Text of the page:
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Expert Rev Anti Infect Ther. 2007 Dec;5(6):951-9.

Alternative mechanisms of action of cationic antimicrobial peptides on bacteria.

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University of British Columbia, Centre for Microbial Disease and Immunity Research, Department of Microbiology and Immunology, Lower Mall Research Station, Vancouver, BC V6T1Z4, Canada.


Cationic antimicrobial peptides are a novel type of antibiotic offering much potential in the treatment of microbial-related diseases. They offer many advantages for commercial development, including a broad spectrum of action and modest size. However, despite the identification or synthetic production of thousands of such peptides, the mode of action remains elusive, except for a few examples. While the dogma for the mechanism of action of antimicrobial peptides against bacteria is believed to be through pore formation or membrane barrier disruption, some peptides clearly act differently and other intracellular target sites have been identified. This article presents an updated review of how cationic antimicrobial peptides are able to affect bacterial killing, with a focus on internal targets.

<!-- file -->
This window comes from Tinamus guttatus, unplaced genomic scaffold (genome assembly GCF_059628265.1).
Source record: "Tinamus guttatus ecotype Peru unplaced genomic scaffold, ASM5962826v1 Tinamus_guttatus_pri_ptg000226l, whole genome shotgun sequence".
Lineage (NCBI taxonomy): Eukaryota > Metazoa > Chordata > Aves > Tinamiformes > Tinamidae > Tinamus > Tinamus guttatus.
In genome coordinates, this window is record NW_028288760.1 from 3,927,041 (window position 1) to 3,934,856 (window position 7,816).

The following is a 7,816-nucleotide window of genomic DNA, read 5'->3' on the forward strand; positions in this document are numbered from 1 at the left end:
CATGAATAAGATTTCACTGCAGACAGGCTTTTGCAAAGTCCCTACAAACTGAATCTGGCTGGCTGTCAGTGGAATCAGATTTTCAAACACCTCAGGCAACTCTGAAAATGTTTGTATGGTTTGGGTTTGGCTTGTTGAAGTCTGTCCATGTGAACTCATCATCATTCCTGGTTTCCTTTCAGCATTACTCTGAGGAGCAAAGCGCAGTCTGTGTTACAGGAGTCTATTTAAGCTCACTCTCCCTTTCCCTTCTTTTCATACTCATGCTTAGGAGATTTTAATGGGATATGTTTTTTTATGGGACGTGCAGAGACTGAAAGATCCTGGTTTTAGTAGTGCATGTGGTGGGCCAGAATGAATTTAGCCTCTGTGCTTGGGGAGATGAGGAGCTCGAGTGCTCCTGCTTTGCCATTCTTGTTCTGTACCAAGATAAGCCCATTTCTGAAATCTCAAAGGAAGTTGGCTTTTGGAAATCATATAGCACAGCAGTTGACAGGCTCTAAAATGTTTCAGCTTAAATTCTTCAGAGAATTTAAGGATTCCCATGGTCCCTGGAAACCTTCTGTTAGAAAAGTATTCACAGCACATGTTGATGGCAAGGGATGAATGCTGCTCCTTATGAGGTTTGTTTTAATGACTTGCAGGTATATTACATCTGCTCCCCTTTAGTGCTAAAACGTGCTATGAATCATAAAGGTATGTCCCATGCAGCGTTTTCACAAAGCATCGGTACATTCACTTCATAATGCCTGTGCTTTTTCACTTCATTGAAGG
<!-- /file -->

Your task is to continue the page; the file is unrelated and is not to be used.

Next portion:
[Indexed for MEDLINE]

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